PracticeLink Magazine

Winter 2018

The career development quarterly for physicians of all specialties, PracticeLink Magazine provides readers with feature articles, compensation stats, helpful job search tips—as well as recruitment ads from organizations across the U.S.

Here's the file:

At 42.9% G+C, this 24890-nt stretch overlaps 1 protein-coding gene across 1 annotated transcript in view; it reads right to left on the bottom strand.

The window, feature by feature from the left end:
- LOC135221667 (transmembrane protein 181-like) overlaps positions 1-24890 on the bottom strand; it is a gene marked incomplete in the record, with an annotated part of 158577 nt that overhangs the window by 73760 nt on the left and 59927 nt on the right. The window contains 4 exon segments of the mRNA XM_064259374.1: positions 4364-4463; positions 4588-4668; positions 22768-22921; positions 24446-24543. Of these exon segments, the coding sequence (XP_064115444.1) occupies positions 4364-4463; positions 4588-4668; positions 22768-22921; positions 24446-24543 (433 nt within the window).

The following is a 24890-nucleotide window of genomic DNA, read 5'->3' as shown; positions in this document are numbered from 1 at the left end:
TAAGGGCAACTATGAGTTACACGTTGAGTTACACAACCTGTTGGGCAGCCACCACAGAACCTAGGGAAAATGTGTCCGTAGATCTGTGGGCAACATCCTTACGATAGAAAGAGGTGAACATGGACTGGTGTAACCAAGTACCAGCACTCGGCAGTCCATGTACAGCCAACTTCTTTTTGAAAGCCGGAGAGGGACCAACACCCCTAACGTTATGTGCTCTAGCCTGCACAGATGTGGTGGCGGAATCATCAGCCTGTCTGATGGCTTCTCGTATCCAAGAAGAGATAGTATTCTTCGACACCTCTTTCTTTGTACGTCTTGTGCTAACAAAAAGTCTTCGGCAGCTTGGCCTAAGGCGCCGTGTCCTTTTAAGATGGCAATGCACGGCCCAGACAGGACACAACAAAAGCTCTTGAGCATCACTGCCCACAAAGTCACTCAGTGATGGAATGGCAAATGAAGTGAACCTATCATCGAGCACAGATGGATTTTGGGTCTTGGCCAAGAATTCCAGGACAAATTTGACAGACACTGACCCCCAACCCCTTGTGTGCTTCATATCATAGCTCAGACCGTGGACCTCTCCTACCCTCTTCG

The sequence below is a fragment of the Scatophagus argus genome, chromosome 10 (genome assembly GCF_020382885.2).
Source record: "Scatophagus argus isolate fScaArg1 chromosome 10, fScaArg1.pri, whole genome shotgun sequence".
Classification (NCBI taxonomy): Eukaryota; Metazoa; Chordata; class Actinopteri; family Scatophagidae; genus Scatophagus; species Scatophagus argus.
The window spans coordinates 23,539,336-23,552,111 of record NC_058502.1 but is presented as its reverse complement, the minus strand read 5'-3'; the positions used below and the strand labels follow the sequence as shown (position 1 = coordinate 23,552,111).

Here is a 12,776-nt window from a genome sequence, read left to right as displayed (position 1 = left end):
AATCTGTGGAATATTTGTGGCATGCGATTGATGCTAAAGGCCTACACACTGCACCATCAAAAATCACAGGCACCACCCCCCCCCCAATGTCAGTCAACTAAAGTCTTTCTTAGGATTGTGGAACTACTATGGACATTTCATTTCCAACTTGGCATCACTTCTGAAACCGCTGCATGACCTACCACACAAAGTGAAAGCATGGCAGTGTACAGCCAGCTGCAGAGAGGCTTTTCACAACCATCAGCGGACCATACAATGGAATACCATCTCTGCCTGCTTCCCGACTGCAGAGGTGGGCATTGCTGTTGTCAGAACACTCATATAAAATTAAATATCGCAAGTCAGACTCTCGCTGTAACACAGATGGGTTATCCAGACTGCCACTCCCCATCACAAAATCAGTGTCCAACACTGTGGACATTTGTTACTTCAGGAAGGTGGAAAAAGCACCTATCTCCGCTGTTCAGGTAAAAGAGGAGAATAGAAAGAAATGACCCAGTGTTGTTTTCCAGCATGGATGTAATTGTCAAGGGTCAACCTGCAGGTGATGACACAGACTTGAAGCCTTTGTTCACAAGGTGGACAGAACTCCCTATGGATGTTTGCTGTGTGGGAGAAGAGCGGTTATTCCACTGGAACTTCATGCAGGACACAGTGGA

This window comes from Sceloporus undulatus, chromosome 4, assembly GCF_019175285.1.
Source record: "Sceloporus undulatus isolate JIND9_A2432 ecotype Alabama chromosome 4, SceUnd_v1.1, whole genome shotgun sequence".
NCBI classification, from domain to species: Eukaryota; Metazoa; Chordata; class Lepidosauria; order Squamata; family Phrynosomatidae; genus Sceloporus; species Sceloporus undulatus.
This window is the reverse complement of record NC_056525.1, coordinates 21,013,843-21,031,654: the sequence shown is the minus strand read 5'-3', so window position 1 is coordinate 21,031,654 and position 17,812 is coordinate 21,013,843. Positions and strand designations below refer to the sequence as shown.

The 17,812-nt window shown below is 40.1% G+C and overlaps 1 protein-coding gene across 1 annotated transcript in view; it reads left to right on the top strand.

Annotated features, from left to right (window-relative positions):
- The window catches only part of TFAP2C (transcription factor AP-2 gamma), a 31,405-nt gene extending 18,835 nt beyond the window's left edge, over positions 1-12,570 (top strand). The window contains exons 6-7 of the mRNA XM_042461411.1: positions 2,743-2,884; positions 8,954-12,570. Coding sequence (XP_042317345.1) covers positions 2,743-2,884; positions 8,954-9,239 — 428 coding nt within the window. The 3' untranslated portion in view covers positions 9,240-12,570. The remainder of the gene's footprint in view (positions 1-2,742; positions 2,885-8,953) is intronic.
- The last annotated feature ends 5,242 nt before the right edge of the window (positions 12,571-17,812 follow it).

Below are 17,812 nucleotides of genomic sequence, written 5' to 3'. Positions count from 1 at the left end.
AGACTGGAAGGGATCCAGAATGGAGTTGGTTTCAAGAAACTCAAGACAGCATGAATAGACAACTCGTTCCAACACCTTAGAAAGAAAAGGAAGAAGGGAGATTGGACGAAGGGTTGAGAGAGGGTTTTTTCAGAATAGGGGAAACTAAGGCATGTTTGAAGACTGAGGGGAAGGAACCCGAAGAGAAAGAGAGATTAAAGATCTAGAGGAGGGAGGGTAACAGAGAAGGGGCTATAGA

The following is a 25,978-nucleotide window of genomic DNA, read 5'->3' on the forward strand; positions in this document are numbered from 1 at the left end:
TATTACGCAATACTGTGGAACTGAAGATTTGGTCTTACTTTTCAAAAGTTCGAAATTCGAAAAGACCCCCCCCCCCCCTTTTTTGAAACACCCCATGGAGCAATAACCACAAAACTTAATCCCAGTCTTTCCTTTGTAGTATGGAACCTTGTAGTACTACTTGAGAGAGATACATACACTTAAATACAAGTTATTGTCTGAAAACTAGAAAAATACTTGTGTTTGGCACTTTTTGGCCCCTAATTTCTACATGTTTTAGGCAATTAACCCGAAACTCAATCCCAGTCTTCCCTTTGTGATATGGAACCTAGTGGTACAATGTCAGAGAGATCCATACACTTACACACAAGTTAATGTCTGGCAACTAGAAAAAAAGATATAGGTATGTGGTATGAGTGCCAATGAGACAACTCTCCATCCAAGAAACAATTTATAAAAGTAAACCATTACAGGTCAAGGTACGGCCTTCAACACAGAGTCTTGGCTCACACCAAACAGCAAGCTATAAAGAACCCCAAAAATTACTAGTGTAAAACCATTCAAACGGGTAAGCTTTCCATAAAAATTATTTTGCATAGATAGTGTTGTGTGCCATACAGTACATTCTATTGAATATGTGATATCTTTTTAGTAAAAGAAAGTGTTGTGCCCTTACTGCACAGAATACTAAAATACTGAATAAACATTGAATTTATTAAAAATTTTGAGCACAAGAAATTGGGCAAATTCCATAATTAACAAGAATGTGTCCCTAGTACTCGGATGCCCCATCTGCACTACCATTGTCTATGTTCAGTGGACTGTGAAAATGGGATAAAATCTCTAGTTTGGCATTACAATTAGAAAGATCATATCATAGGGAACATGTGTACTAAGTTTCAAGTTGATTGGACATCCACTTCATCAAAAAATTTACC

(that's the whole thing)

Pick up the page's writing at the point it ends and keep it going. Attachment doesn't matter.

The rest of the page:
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PracticeLink.com Winter 2018 55 the QUALITY OF LIFE issue The patient comes first at Summit Health, but the organization also focuses on the well-being of the staff and team. Everyone is valued and important. - Joshua Dunkelbarger, MD Summit ENT and Hearing Services Openings for Physicians, Physician Assistants, and Nurse Practitioners! Visit SummitHealth.org/Careers for a complete list. Highly competitive salary Loan repayment Relocation expenses Health, life, and disability insurance Retirement saving with employer match Medical malpractice insurance and tail coverage Generous allowances for CME Join the LEADING HEALTHCARE PROVIDER in South Central Pennsylvania (Franklin County) Contact Tammie Chute | 717-267-7780 tchute@summithealth.org SummitHealth.org/Careers D icke rson , i f you h ave t he opportunity to speak with someone already on staff who is in a similar life stage, since each stage has different needs, and a different definition of balance. The generational shift underway When Garripoli was interviewing for her first job 11 or 12 years ago, her potential boss asked about her vacation expectations. "Oh, we can talk about that later," Garripoli replied, fearing that talking about time off would make her sound like she wasn't willing to work hard. That fear seems to be completely gone with the latest crop of physicians, she observes. "Newer doctors are very forthcoming about what they want," she says, and what they want is work-life balance. Rutland, on the other hand, thinks that discussions about vacation, flex time, and time off shouldn't occur right off the bat. When he interviews a newer physician for an opening and is asked, "How much time do I have to spend at work?" he knows they're not a fit for his particular practice. He recommends staying away from that question altogether. "Medical schools don't teach about business," says Rutland, leading some new physicians to have high salary expectations despite only wanting to work a few hours a week. That is not true of all newer physicians, of course. Many others, facing huge student loan debt, are more likely to do extra work to supplement their income, says Etter, even working during downtime to make some financial headway. Understanding your power Though not all positions can be shaped to fit a physician's personal needs when it comes to work-life balance, many can be. And because of the huge shortage of physicians, it may be possible for organizations to meet specific schedule requests. It depends on the severity of the need and the individual demands being made, Etter explains. For example, if a candidate wants to work three days a week and a client wants them

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